I am trying to train a LSTM model. Is this model suffering from overfitting?

Here is train and validation loss graph:


  • 2
    $\begingroup$ All the other answers assume this is an overfitting problem. While it could all be true, this could be a different problem too. Maybe your neural network is not learning at all. It's not possible to conclude with just a one chart. Check the model outputs and see whether it has overfit and if it is not, consider this either a bug or an underfitting-architecture problem or a data problem and work from that point onward. $\endgroup$ Jun 16, 2020 at 3:17

6 Answers 6


The model is overfitting right from epoch 10, the validation loss is increasing while the training loss is decreasing.

Dealing with such a Model:

  1. Data Preprocessing: Standardizing and Normalizing the data.
  2. Model compelxity: Check if the model is too complex. Add dropout, reduce number of layers or number of neurons in each layer.
  3. Learning Rate and Decay Rate: Reduce the learning rate, a good starting value is usually between 0.0005 to 0.001. Also consider a decay rate of 1e-6.

There are many other options as well to reduce overfitting, assuming you are using Keras, visit this link.

  • 2
    $\begingroup$ How can we play with learning and decay rates in Keras implementation of LSTM? $\endgroup$ Mar 8, 2019 at 16:33

Yes this is an overfitting problem since your curve shows point of inflection. This is a sign of very large number of epochs. In this case, model could be stopped at point of inflection or the number of training examples could be increased.

Also, Overfitting is also caused by a deep model over training data. In that case, you'll observe divergence in loss between val and train very early.


I had this issue - while training loss was decreasing, the validation loss was not decreasing. I checked and found while I was using LSTM:

  • I simplified the model - instead of 20 layers, I opted for 8 layers.
  • Instead of scaling within range (-1,1), I choose (0,1), this right there reduced my validation loss by the magnitude of one order
  • I reduced the batch size from 500 to 50 (just trial and error)
  • I added more features, which I thought intuitively would add some new intelligent information to the X->y pair

Another possible cause of overfitting is improper data augmentation. If you're augmenting then make sure it's really doing what you expect.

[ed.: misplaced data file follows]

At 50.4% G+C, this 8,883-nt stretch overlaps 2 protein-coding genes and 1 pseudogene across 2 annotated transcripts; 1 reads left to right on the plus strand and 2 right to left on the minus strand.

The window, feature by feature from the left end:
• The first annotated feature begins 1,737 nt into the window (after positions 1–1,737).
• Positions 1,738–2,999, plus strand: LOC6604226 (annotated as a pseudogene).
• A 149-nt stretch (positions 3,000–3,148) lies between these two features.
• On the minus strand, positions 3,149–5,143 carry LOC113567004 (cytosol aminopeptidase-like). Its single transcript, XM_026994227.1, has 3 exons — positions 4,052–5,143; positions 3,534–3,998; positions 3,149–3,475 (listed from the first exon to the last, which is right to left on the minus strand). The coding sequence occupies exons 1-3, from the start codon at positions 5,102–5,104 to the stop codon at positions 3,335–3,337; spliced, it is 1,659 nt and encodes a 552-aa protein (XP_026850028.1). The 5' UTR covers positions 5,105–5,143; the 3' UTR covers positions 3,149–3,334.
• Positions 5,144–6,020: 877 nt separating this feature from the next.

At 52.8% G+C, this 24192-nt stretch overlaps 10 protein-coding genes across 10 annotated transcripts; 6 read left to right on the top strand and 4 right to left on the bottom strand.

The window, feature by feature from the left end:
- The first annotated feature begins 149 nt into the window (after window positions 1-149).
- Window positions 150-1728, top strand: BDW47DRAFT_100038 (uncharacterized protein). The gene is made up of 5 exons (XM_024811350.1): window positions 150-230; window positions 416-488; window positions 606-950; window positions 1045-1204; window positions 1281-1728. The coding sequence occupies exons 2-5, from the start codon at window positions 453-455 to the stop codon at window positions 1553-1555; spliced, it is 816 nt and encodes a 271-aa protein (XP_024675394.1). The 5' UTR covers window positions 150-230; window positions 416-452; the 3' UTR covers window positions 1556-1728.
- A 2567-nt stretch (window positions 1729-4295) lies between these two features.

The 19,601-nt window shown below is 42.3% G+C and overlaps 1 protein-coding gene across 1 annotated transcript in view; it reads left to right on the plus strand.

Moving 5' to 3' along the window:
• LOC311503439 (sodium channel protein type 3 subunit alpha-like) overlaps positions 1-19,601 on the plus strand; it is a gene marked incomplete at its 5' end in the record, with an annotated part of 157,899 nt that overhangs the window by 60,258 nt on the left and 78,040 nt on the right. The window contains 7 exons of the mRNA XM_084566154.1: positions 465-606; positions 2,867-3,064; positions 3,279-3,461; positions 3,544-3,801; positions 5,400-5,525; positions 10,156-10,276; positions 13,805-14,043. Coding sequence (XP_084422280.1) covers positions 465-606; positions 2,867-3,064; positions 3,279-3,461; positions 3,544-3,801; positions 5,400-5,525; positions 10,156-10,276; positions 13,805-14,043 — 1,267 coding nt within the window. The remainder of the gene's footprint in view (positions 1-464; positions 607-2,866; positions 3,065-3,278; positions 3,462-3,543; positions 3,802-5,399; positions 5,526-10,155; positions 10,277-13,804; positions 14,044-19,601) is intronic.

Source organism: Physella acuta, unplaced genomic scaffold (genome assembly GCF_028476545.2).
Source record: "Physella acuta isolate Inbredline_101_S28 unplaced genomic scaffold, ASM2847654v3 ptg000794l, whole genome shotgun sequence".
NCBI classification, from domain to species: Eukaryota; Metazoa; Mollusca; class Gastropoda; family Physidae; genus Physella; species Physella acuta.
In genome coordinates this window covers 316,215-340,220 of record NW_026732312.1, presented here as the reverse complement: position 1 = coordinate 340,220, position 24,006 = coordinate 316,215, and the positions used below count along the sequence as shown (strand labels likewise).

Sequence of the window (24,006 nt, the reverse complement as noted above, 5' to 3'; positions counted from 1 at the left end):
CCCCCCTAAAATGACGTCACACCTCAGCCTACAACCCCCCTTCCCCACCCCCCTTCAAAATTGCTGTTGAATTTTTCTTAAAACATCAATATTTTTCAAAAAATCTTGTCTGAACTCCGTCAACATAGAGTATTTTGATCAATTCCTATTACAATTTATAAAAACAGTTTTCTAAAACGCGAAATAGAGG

I had a similar problem, and it turned out to be due to a bug in my Tensorflow data pipeline where I was augmenting before caching:

    def get_dataset(inputfile, batchsize):
        # Load the data into a TensorFlow dataset.
        signals, labels = read_data_from_file(inputfile)
        dataset = tf.data.Dataset.from_tensor_slices((signals, labels))
        # Augment the data by dynamically tweaking each training sample on the fly.
        dataset = dataset.map(
                    map_func=(lambda signals, labels: (tuple(tf.py_function(func=augment, inp=[signals], Tout=[tf.float32])), labels)))
        # Oops! Should have called cache() before augmenting
        dataset = dataset.cache()
        dataset = ... # Shuffle, repeat, batch, etc.
        return dataset
    training_data = get_dataset("training.txt", 32)
    val_data = //...
    model.fit(training_data, validation_data=val_data, ...)

As a result, the training data was only being augmented for the first epoch. This caused the model to quickly overfit on the training data. Moving the augment call after cache() solved the problem.

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    $\begingroup$ Why would you augment the validation data? $\endgroup$
    – TomSelleck
    Mar 31, 2021 at 10:47
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    $\begingroup$ @TomSelleck Good catch. I didn't augment the validation data in the real code. I overlooked that when I created this simplified example. Edited my answer so that it doesn't show validation data augmentation. $\endgroup$
    – Kevin D.
    Mar 31, 2021 at 17:29
  • 1
    $\begingroup$ I encountered the same issue too, where the crop size after random cropping is inappropriate (i.e., too small to classify) $\endgroup$
    – Chris Tang
    May 30, 2022 at 13:57

It may be that you need to feed in more data, as well. If the model overfits, your dataset may be so small that the high capacity of the model makes it easily fit this small dataset, while not delivering out-of-sample performance. In other words, it does not learn a robust representation of the true underlying data distribution, just a representation that fits the training data very well.

Solutions as stated above:

  • reduce model complexity: if you feel your model is not really overly complex, you should try running on a larger dataset, at first.
  • regularization: using dropout and other regularization techniques may assist the model in generalizing better.

I propose to extend your dataset (largely), which will be costly in terms of several aspects obviously, but it will also serve as a form of "regularization" and give you a more confident answer. In case you cannot gather more data, think about clever ways to augment your dataset by applying transforms, adding noise, etc to the input data (or to the network output).


It's not severe overfitting. So, here is my suggestions:

1- Simplify your network! Maybe your network is too complex for your data. If you have a small dataset or features are easy to detect, you don't need a deep network.

2- Add Dropout layers.

3- Use weight regularization. Here is the link for further information: https://keras.io/api/layers/regularizers/


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